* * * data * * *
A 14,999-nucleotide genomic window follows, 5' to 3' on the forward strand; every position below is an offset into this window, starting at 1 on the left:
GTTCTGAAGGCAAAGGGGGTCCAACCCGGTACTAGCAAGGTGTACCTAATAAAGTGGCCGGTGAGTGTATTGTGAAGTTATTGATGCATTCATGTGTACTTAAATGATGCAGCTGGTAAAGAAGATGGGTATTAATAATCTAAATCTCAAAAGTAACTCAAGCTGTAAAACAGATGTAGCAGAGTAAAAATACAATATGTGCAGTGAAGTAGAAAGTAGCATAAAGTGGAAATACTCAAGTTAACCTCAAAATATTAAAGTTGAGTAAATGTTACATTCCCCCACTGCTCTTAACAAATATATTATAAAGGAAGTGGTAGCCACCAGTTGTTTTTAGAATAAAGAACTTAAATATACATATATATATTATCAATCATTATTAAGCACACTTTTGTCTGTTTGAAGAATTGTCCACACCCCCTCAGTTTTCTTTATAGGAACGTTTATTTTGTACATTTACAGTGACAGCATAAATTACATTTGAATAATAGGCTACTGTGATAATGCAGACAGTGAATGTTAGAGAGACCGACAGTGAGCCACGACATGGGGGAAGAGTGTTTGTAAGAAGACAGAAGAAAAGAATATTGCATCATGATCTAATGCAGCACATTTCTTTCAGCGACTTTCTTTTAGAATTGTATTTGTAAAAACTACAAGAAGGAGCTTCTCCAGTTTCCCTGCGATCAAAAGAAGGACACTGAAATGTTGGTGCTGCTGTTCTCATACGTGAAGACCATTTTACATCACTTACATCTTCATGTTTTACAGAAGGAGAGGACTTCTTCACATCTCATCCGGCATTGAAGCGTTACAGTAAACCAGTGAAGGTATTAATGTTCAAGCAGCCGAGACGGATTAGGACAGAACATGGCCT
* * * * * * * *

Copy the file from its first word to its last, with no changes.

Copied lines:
A 14,999-nucleotide genomic window follows, 5' to 3' on the forward strand; every position below is an offset into this window, starting at 1 on the left:
GTTCTGAAGGCAAAGGGGGTCCAACCCGGTACTAGCAAGGTGTACCTAATAAAGTGGCCGGTGAGTGTATTGTGAAGTTATTGATGCATTCATGTGTACTTAAATGATGCAGCTGGTAAAGAAGATGGGTATTAATAATCTAAATCTCAAAAGTAACTCAAGCTGTAAAACAGATGTAGCAGAGTAAAAATACAATATGTGCAGTGAAGTAGAAAGTAGCATAAAGTGGAAATACTCAAGTTAACCTCAAAATATTAAAGTTGAGTAAATGTTACATTCCCCCACTGCTCTTAACAAATATATTATAAAGGAAGTGGTAGCCACCAGTTGTTTTTAGAATAAAGAACTTAAATATACATATATATATTATCAATCATTATTAAGCACACTTTTGTCTGTTTGAAGAATTGTCCACACCCCCTCAGTTTTCTTTATAGGAACGTTTATTTTGTACATTTACAGTGACAGCATAAATTACATTTGAATAATAGGCTACTGTGATAATGCAGACAGTGAATGTTAGAGAGACCGACAGTGAGCCACGACATGGGGGAAGAGTGTTTGTAAGAAGACAGAAGAAAAGAATATTGCATCATGATCTAATGCAGCACATTTCTTTCAGCGACTTTCTTTTAGAATTGTATTTGTAAAAACTACAAGAAGGAGCTTCTCCAGTTTCCCTGCGATCAAAAGAAGGACACTGAAATGTTGGTGCTGCTGTTCTCATACGTGAAGACCATTTTACATCACTTACATCTTCATGTTTTACAGAAGGAGAGGACTTCTTCACATCTCATCCGGCATTGAAGCGTTACAGTAAACCAGTGAAGGTATTAATGTTCAAGCAGCCGAGACGGATTAGGACAGAACATGGCCT